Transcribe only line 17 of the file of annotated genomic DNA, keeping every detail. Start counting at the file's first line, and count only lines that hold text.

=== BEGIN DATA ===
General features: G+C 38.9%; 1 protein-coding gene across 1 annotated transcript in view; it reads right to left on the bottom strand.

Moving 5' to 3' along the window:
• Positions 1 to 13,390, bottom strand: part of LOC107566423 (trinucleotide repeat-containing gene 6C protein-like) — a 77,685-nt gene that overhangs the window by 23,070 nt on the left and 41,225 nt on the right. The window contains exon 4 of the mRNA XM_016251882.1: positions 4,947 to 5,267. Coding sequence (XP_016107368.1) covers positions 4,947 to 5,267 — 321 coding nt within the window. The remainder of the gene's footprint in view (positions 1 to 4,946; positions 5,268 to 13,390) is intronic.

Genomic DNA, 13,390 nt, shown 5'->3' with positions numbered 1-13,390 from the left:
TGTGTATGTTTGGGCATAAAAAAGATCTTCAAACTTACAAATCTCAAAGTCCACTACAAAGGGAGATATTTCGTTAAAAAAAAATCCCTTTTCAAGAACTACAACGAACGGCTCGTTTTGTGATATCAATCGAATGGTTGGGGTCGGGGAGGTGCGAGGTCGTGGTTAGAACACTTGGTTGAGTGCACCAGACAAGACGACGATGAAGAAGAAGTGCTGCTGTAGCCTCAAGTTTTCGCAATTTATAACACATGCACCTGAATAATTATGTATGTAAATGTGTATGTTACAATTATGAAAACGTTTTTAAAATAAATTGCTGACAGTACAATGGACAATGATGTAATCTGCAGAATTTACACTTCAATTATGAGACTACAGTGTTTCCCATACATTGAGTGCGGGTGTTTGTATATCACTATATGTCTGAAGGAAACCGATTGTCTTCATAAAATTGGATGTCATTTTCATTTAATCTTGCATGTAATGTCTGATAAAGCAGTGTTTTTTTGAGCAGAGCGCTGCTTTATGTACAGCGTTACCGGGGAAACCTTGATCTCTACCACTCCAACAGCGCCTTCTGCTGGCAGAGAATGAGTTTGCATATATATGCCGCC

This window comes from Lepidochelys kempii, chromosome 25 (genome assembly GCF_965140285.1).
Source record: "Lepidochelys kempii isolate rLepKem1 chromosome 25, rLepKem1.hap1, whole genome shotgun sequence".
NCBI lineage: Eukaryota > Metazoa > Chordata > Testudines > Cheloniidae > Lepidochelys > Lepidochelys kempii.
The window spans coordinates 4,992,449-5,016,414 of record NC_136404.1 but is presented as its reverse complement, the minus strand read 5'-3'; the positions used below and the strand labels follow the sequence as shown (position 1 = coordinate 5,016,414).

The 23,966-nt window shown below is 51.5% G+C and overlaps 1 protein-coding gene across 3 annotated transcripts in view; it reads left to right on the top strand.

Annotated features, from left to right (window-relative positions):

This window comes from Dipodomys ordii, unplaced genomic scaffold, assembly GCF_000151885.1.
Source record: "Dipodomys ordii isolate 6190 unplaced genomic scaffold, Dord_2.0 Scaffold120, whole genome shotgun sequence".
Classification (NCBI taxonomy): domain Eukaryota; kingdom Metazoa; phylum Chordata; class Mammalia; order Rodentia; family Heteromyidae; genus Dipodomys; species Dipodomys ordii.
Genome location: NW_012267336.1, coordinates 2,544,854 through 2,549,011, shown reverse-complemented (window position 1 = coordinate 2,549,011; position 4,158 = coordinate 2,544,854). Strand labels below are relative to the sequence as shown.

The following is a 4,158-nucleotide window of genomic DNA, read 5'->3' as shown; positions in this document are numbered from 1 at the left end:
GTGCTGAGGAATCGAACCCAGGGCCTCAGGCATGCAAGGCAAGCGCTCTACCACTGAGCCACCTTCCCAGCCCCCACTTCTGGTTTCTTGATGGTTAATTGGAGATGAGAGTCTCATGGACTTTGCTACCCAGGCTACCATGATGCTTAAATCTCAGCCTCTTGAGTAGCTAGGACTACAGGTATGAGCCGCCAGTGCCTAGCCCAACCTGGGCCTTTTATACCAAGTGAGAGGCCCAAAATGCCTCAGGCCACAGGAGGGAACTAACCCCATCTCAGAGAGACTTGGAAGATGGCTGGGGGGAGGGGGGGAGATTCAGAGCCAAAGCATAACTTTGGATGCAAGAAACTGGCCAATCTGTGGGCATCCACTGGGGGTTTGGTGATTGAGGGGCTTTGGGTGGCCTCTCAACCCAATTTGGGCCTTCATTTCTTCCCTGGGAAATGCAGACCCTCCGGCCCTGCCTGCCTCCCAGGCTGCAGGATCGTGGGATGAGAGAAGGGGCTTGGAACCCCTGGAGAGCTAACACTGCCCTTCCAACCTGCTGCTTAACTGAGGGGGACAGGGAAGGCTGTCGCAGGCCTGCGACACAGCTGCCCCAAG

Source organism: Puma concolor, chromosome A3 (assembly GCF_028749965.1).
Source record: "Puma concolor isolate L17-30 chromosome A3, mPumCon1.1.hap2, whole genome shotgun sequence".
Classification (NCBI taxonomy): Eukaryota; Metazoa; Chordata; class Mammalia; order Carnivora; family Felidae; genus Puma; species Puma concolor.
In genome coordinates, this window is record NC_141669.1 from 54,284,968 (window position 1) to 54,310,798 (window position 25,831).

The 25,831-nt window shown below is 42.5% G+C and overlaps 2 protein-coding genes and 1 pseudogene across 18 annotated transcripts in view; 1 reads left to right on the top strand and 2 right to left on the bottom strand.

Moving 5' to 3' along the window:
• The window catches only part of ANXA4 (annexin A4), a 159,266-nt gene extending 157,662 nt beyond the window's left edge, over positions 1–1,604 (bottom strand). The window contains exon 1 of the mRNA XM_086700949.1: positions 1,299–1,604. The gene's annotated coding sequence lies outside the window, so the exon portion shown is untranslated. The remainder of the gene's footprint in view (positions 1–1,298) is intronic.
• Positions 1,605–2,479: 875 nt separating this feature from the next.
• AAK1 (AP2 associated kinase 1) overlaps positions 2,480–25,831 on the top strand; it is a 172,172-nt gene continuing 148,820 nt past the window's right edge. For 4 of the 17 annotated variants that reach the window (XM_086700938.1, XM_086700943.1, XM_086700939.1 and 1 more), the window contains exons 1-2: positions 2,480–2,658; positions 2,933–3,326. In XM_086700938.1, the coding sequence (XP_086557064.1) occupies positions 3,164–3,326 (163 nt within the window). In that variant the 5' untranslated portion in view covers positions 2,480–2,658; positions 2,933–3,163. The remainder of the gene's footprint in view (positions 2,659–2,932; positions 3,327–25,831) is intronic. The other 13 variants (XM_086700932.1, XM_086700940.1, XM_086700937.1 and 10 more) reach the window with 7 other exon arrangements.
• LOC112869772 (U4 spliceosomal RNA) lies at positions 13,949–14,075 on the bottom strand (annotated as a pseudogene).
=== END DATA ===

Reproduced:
GTGCTGAGGAATCGAACCCAGGGCCTCAGGCATGCAAGGCAAGCGCTCTACCACTGAGCCACCTTCCCAGCCCCCACTTCTGGTTTCTTGATGGTTAATTGGAGATGAGAGTCTCATGGACTTTGCTACCCAGGCTACCATGATGCTTAAATCTCAGCCTCTTGAGTAGCTAGGACTACAGGTATGAGCCGCCAGTGCCTAGCCCAACCTGGGCCTTTTATACCAAGTGAGAGGCCCAAAATGCCTCAGGCCACAGGAGGGAACTAACCCCATCTCAGAGAGACTTGGAAGATGGCTGGGGGGAGGGGGGGAGATTCAGAGCCAAAGCATAACTTTGGATGCAAGAAACTGGCCAATCTGTGGGCATCCACTGGGGGTTTGGTGATTGAGGGGCTTTGGGTGGCCTCTCAACCCAATTTGGGCCTTCATTTCTTCCCTGGGAAATGCAGACCCTCCGGCCCTGCCTGCCTCCCAGGCTGCAGGATCGTGGGATGAGAGAAGGGGCTTGGAACCCCTGGAGAGCTAACACTGCCCTTCCAACCTGCTGCTTAACTGAGGGGGACAGGGAAGGCTGTCGCAGGCCTGCGACACAGCTGCCCCAAG